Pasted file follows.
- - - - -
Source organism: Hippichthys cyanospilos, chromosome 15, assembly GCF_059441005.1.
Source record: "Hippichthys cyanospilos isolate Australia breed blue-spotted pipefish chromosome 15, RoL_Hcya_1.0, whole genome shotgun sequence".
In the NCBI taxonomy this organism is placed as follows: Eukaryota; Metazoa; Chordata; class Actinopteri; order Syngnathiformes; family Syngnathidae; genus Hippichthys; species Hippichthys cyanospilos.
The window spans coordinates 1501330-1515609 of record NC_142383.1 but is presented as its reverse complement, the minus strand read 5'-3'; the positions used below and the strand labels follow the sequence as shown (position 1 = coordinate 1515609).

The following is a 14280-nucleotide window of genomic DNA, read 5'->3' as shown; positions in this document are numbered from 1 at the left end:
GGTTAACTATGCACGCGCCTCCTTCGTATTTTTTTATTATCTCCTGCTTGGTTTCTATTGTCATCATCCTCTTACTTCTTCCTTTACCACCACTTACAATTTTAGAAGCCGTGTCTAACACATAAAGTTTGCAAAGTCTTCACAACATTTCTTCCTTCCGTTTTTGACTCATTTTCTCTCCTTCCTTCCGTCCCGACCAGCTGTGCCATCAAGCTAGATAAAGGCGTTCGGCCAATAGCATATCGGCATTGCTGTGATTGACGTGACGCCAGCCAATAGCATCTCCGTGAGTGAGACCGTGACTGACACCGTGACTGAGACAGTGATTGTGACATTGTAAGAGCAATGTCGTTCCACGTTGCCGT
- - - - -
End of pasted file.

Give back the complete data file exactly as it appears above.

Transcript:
Source organism: Hippichthys cyanospilos, chromosome 15, assembly GCF_059441005.1.
Source record: "Hippichthys cyanospilos isolate Australia breed blue-spotted pipefish chromosome 15, RoL_Hcya_1.0, whole genome shotgun sequence".
In the NCBI taxonomy this organism is placed as follows: Eukaryota; Metazoa; Chordata; class Actinopteri; order Syngnathiformes; family Syngnathidae; genus Hippichthys; species Hippichthys cyanospilos.
The window spans coordinates 1501330-1515609 of record NC_142383.1 but is presented as its reverse complement, the minus strand read 5'-3'; the positions used below and the strand labels follow the sequence as shown (position 1 = coordinate 1515609).

The following is a 14280-nucleotide window of genomic DNA, read 5'->3' as shown; positions in this document are numbered from 1 at the left end:
GGTTAACTATGCACGCGCCTCCTTCGTATTTTTTTATTATCTCCTGCTTGGTTTCTATTGTCATCATCCTCTTACTTCTTCCTTTACCACCACTTACAATTTTAGAAGCCGTGTCTAACACATAAAGTTTGCAAAGTCTTCACAACATTTCTTCCTTCCGTTTTTGACTCATTTTCTCTCCTTCCTTCCGTCCCGACCAGCTGTGCCATCAAGCTAGATAAAGGCGTTCGGCCAATAGCATATCGGCATTGCTGTGATTGACGTGACGCCAGCCAATAGCATCTCCGTGAGTGAGACCGTGACTGACACCGTGACTGAGACAGTGATTGTGACATTGTAAGAGCAATGTCGTTCCACGTTGCCGT